Athanasius of Alexandria, (b. ca. 296-298 - d. 2 May 373), also referred to as St. Athanasius the Great, St. Athanasius I of Alexandria, St Athanasius the Confessor and (primarily in the Coptic Orthodox Church) St Athanasius the Apostolic, was the 20th bishop of Alexandria. His episcopate lasted 45 years (c. 8 June 328 - 2 May 373), of which over 17 were spent in five exiles ordered by four different Roman emperors. He is considered to be a renowned Christian theologian, a Church Father, the chief defender of Trinitarianism against Arianism, and a noted Egyptian leader of the fourth century. He is remembered for his role in the conflict with Arius and Arianism. In 325, at the age of 27, Athanasius had a leading role against the Arians in the First Council of Nicaea. At the time, he was a deacon and personal secretary of the 19th Bishop of Alexandria, Alexander. Nicaea was convoked by Constantine I in May-August 325 to address the Arian position that Jesus of Nazareth is of a distinct substance from the Father. In June 328, at the age of 30, three years after Nicaea and upon the repose of Bishop Alexander, he became archbishop of Alexandria. He continued to lead the conflict against the Arians for the rest of his life and was engaged in theological and political struggles against the Emperors Constantine the Great and Constantius II and powerful and influential Arian churchmen, led by Eusebius of Nicomedia and others. He was known as "Athanasius Contra Mundum." Within a few years of his departure, St. Gregory of Nazianzus called him the "Pillar of the Church." His writings were well regarded by all Church fathers who followed, in both the West and the East. His writings show a rich devotion to the Word-become-man, great pastoral concern, and profound interest in monasticism. Athanasius is counted as one of the four Great Doctors of the Church in the Roman Catholic Church as well as one of the Great Doctors of the Church in Eastern Orthodoxy, where he is also labeled the "Father of Orthodoxy." He is also celebrated by many Protestants, who label him "Father of The Canon." Athanasius is venerated as a Christian saint, whose feast day is 2 May in Western Christianity, 15 May in the Coptic Orthodox Church, and 18 January in the other Eastern Orthodox Churches. He is venerated by the Roman Catholic Church, Oriental and Eastern Orthodox churches, the Lutherans, and the Anglican Communion.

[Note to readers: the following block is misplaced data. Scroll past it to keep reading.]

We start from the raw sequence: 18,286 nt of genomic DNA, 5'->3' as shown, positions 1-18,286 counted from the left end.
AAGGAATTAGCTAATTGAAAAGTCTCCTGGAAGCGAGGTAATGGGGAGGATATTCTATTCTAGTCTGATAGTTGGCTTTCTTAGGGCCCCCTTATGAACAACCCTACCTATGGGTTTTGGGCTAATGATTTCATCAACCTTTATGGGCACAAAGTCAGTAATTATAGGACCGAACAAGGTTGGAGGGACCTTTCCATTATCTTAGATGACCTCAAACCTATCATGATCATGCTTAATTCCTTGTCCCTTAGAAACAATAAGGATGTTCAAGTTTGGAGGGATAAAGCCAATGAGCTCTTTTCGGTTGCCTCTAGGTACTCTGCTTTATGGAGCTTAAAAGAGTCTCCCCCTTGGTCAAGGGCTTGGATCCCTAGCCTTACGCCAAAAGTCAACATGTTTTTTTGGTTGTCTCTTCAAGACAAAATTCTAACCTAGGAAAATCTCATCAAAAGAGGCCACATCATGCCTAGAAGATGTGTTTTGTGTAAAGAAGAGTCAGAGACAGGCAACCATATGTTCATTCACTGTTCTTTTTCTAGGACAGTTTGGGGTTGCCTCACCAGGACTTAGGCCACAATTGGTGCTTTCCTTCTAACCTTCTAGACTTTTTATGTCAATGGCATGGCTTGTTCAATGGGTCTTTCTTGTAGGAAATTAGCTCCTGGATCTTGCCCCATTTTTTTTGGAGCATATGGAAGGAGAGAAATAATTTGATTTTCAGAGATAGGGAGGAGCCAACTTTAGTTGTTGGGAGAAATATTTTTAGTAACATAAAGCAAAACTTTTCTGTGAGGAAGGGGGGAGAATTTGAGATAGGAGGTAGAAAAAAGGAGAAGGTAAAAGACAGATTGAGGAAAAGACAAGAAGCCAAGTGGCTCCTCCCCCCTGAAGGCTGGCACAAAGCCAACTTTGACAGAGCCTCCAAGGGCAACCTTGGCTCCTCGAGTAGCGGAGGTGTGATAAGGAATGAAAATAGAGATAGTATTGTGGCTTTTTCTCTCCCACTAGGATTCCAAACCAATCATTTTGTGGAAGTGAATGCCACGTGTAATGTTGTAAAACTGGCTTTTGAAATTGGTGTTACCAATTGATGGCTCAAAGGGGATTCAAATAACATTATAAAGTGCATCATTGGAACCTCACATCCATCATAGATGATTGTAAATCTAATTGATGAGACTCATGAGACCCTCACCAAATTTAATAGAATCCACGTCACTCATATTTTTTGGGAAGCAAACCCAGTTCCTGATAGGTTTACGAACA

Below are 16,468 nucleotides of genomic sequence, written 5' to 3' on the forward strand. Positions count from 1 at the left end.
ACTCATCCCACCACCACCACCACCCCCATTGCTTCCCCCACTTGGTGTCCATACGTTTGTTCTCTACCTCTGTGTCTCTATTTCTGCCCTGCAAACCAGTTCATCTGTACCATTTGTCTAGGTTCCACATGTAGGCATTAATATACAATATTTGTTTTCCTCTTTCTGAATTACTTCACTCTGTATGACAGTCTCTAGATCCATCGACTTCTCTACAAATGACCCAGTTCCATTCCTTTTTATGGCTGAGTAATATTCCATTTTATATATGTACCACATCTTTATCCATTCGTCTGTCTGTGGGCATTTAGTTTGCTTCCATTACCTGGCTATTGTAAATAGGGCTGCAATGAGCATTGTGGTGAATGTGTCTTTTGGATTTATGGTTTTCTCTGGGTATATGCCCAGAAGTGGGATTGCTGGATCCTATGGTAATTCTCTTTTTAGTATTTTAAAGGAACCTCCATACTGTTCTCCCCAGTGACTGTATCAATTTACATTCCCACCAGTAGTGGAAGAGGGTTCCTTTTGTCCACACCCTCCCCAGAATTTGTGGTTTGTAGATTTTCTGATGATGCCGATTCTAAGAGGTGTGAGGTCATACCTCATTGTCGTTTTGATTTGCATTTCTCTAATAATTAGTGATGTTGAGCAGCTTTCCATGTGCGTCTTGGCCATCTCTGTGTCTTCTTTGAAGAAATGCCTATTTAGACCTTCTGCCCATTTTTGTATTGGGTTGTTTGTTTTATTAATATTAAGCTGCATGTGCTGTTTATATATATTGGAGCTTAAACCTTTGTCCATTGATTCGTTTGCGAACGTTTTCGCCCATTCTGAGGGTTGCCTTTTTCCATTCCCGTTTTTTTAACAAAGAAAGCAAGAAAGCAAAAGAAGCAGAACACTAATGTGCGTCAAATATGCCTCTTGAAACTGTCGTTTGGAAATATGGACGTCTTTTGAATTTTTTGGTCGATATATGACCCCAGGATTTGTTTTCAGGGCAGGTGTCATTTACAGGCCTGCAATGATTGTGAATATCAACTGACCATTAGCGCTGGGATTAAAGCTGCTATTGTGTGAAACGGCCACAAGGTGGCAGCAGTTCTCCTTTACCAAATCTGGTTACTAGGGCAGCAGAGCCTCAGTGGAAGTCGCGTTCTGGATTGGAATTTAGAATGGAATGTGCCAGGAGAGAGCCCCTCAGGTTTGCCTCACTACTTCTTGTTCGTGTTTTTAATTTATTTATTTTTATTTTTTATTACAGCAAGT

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Monastic Saints Dec 4, 2004
This book is a translation of the biographies of six early monastic saints of Christianity. The particular lives - Antony, Paul of Thebes, Hilarion, Malchus, Martin of Tours and Benedict - are chosen as representatives of particular monastic styles from the early hermits to the monastic community, as generally envisioned today. The choice is also driven by the fact that the lives were written in Latin, which is the interest of Latin scholar and translator, Carolinne White.
In her introduction, she discusses the issues of proper translation, the types of monasticism, the milieu of their lives, and the styles of the authors, the likes of Sts. Athanasius and Jerome, Sulpicius Severus and Gregory the Great. To put things in context, she also provides a brief introduction to each biography.
For the Christian, however, the value of the book is the witness to the lives themselves. They are inspirational, if not almost unbelievable; so far are God's work through them so different than our own modern experience and subconsciously accepted empiricism. These are struggles with visible demons, not only seen by them, but also seen or felt by those around them. These are struggles with pagans and with heretics who mean to torture and kill them. These are struggles with the envious, who want a prophetic relationship with God without making the sacrifice. And these are struggles with good Christians, who fall and are helped by them.